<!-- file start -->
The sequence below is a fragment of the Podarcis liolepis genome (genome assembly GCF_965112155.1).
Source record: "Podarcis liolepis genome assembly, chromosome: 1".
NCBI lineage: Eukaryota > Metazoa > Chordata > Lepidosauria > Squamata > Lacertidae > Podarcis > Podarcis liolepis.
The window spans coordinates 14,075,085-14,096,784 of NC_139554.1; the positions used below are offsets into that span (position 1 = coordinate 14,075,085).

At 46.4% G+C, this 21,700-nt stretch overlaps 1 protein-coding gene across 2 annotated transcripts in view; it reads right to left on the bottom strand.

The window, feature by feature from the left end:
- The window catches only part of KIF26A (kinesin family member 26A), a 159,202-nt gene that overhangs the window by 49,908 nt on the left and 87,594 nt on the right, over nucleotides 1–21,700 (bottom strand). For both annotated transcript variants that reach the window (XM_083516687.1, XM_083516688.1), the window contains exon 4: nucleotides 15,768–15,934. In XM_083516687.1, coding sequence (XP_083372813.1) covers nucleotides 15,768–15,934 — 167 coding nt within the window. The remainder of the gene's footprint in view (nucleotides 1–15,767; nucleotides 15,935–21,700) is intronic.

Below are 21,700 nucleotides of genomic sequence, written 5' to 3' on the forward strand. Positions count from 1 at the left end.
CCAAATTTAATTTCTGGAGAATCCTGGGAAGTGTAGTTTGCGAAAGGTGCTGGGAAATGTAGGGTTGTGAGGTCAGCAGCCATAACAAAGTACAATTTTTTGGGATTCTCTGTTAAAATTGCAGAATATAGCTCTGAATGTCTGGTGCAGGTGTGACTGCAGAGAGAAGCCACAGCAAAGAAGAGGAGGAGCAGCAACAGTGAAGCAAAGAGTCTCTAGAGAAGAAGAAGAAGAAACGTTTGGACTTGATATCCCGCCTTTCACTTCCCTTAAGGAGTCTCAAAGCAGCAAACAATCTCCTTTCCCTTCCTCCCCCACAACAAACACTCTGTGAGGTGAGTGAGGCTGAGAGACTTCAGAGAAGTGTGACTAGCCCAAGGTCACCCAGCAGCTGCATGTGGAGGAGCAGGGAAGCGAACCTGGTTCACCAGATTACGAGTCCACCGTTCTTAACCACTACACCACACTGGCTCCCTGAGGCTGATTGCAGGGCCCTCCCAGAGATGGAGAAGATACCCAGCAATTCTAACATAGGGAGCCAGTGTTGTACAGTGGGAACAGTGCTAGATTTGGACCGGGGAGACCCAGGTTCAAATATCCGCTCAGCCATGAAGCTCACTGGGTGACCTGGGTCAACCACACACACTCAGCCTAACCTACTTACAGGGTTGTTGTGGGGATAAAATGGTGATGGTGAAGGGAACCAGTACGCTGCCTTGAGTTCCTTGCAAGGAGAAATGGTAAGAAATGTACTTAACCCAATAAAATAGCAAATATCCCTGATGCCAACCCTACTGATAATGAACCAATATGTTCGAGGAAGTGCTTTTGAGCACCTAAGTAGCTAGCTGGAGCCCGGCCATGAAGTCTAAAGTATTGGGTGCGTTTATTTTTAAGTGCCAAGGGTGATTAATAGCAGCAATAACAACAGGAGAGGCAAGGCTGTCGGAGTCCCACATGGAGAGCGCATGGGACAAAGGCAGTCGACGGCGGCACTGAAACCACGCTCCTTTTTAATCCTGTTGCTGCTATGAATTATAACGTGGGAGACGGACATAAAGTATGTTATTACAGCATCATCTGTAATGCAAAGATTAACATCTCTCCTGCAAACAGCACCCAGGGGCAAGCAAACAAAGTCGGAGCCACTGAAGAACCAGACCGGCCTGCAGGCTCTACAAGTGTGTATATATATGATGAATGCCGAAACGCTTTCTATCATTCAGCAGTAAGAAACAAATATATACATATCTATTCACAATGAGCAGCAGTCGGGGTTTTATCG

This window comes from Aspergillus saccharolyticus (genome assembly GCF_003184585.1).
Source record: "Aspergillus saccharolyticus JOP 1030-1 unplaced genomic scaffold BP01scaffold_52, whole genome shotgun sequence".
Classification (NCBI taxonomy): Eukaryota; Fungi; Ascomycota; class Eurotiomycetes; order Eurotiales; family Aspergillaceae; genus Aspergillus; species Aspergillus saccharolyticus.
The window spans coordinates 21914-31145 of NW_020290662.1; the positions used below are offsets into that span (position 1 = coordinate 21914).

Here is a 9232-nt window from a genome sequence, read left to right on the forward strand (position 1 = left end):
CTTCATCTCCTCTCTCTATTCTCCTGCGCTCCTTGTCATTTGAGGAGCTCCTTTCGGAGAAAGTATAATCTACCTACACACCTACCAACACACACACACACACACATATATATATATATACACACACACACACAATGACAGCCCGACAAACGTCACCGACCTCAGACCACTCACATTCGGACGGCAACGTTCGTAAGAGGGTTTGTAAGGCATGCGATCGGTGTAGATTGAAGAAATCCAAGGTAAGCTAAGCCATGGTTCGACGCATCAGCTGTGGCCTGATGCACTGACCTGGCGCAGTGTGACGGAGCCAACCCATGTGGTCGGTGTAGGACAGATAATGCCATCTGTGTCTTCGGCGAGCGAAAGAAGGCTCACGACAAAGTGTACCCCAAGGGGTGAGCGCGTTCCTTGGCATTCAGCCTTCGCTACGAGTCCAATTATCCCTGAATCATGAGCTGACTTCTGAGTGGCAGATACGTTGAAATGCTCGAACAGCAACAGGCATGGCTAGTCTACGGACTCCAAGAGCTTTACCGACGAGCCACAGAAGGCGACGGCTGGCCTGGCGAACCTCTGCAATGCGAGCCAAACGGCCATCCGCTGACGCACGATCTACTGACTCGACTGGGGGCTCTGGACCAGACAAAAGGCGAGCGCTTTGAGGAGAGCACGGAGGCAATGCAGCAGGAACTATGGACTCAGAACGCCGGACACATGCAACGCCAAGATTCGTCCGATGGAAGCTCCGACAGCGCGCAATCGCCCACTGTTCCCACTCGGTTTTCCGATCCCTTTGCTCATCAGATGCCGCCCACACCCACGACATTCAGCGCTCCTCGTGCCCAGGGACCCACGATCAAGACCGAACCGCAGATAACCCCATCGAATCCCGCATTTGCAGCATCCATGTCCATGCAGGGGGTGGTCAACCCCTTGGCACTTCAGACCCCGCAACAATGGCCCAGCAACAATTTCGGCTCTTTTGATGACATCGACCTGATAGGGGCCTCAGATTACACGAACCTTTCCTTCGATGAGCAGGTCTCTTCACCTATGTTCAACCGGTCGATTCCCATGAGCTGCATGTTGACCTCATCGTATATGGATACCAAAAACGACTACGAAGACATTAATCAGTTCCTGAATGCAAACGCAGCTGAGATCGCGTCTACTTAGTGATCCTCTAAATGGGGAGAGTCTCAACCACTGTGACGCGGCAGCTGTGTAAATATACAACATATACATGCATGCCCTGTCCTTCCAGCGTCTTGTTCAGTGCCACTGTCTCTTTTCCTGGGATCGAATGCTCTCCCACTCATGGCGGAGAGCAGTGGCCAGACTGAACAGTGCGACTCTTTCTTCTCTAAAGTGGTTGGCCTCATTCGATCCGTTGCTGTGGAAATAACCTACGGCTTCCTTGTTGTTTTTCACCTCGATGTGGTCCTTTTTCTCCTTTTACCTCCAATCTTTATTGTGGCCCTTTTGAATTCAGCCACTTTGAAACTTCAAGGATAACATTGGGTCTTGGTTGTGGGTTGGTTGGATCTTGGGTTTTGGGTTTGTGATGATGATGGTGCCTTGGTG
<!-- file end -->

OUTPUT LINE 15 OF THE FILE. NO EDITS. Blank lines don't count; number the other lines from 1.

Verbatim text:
CTTCATCTCCTCTCTCTATTCTCCTGCGCTCCTTGTCATTTGAGGAGCTCCTTTCGGAGAAAGTATAATCTACCTACACACCTACCAACACACACACACACACACATATATATATATATACACACACACACACAATGACAGCCCGACAAACGTCACCGACCTCAGACCACTCACATTCGGACGGCAACGTTCGTAAGAGGGTTTGTAAGGCATGCGATCGGTGTAGATTGAAGAAATCCAAGGTAAGCTAAGCCATGGTTCGACGCATCAGCTGTGGCCTGATGCACTGACCTGGCGCAGTGTGACGGAGCCAACCCATGTGGTCGGTGTAGGACAGATAATGCCATCTGTGTCTTCGGCGAGCGAAAGAAGGCTCACGACAAAGTGTACCCCAAGGGGTGAGCGCGTTCCTTGGCATTCAGCCTTCGCTACGAGTCCAATTATCCCTGAATCATGAGCTGACTTCTGAGTGGCAGATACGTTGAAATGCTCGAACAGCAACAGGCATGGCTAGTCTACGGACTCCAAGAGCTTTACCGACGAGCCACAGAAGGCGACGGCTGGCCTGGCGAACCTCTGCAATGCGAGCCAAACGGCCATCCGCTGACGCACGATCTACTGACTCGACTGGGGGCTCTGGACCAGACAAAAGGCGAGCGCTTTGAGGAGAGCACGGAGGCAATGCAGCAGGAACTATGGACTCAGAACGCCGGACACATGCAACGCCAAGATTCGTCCGATGGAAGCTCCGACAGCGCGCAATCGCCCACTGTTCCCACTCGGTTTTCCGATCCCTTTGCTCATCAGATGCCGCCCACACCCACGACATTCAGCGCTCCTCGTGCCCAGGGACCCACGATCAAGACCGAACCGCAGATAACCCCATCGAATCCCGCATTTGCAGCATCCATGTCCATGCAGGGGGTGGTCAACCCCTTGGCACTTCAGACCCCGCAACAATGGCCCAGCAACAATTTCGGCTCTTTTGATGACATCGACCTGATAGGGGCCTCAGATTACACGAACCTTTCCTTCGATGAGCAGGTCTCTTCACCTATGTTCAACCGGTCGATTCCCATGAGCTGCATGTTGACCTCATCGTATATGGATACCAAAAACGACTACGAAGACATTAATCAGTTCCTGAATGCAAACGCAGCTGAGATCGCGTCTACTTAGTGATCCTCTAAATGGGGAGAGTCTCAACCACTGTGACGCGGCAGCTGTGTAAATATACAACATATACATGCATGCCCTGTCCTTCCAGCGTCTTGTTCAGTGCCACTGTCTCTTTTCCTGGGATCGAATGCTCTCCCACTCATGGCGGAGAGCAGTGGCCAGACTGAACAGTGCGACTCTTTCTTCTCTAAAGTGGTTGGCCTCATTCGATCCGTTGCTGTGGAAATAACCTACGGCTTCCTTGTTGTTTTTCACCTCGATGTGGTCCTTTTTCTCCTTTTACCTCCAATCTTTATTGTGGCCCTTTTGAATTCAGCCACTTTGAAACTTCAAGGATAACATTGGGTCTTGGTTGTGGGTTGGTTGGATCTTGGGTTTTGGGTTTGTGATGATGATGGTGCCTTGGTG